As much as people might detest President Trump, for example, it wouldn’t be his fault if this train wreck of an Administration is all because he’s slipping into dementia or mental illness; or because he’s a moronic dupe unwittingly maneuvered into office by Russians. That’s not misconduct. But it absolutely needs to be reported.
All organizations, and the employees working within them, need to be clear on points like that: governance issues that are a grave concern, but aren’t crimes. Who fields those concerns? How much investigation or documentation is necessary, before supervisors can act? What actions are they allowed to take?
The closest analogy here might be a CEO who is a workplace bully. Not a sexual harasser or someone violent, who might incur liability for the company — just someone who’s a jerk or an ill-tempered moron, who makes poor decisions. Even if the general counsel fielded that complaint, at some point he or she would need to pass it along to the board for resolution. Is your own organization clear on where that point is?
The closest analogy here might be a CEO who is a workplace bully — a jerk or ill-tempered moron who makes poor decisions. At some point the general counsel would need to pass along those complaints to the board for resolution. Is your own organization clear on where that point is?
Failures of Governance, Not Compliance
The fascinating question here is how someone in this Administration would report fears like those. It raises another important point for compliance officers; What is the duty to report among senior executives?
This is where comparisons between the U.S. government and Corporate America reach their limits. In the corporate world, you can impose a duty to report to the board. If the situation is bad enough — declining sales, key employees leaving, and so forth — the board can replace the CEO.
The board of the United States government is Congress. So far, the board has failed to execute its oversight responsibilities. Time and again, we’ve seen Republican leaders simply not take any steps to investigate or sanction President Trump.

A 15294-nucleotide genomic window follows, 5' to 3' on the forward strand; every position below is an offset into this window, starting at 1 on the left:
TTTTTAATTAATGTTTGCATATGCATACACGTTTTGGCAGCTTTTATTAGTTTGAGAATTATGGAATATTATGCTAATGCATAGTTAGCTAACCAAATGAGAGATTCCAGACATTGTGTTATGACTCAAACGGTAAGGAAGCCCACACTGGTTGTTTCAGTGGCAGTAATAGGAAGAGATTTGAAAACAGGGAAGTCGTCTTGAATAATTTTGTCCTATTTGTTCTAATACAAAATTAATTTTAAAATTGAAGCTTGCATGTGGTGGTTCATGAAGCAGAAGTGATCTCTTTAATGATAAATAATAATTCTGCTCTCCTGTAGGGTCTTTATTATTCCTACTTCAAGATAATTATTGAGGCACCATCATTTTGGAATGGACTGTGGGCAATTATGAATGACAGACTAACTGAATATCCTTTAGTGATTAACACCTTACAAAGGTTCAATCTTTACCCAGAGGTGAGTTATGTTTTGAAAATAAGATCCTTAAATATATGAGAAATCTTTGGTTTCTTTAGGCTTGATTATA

What would an executive in the corporate world do then? Quit, usually — but you can’t “quit” your country. So this person took his concerns directly to the shareholders. They’re voting on a new board of directors on Nov. 6, after all. A new slate of directors in Congress might start to hold Trump accountable, and shareholders get a shot to elect a new CEO come 2020, too.
Still, we should all pause to remember the misconduct this author actually disclosed. He didn’t tell us anything about President Trump we didn’t already know. His column wasn’t an anonymous report alerting us to a rogue CEO.
His column was a confession. That person admitted that he and others swipe documents from the president’s desk and disregard his orders. That’s misconduct. They swore an oath to uphold the Constitution, which requires obedience to the elected president — even when that president is a moron, possibly put into office by a foreign power, acting irresponsibly because his duly elected overseers in Congress are negligent in their duties.
Even then, these senior staffers aren’t supposed to substitute their judgments for the president’s. This author says they are. Nobody elected them to do that.
The proper thing, the ethical thing, would be for this person to resign from the Administration and then take his concerns to the board of directors and the shareholders of the organization known as the United States.
He didn’t. That’s a cowardly jackass in my book.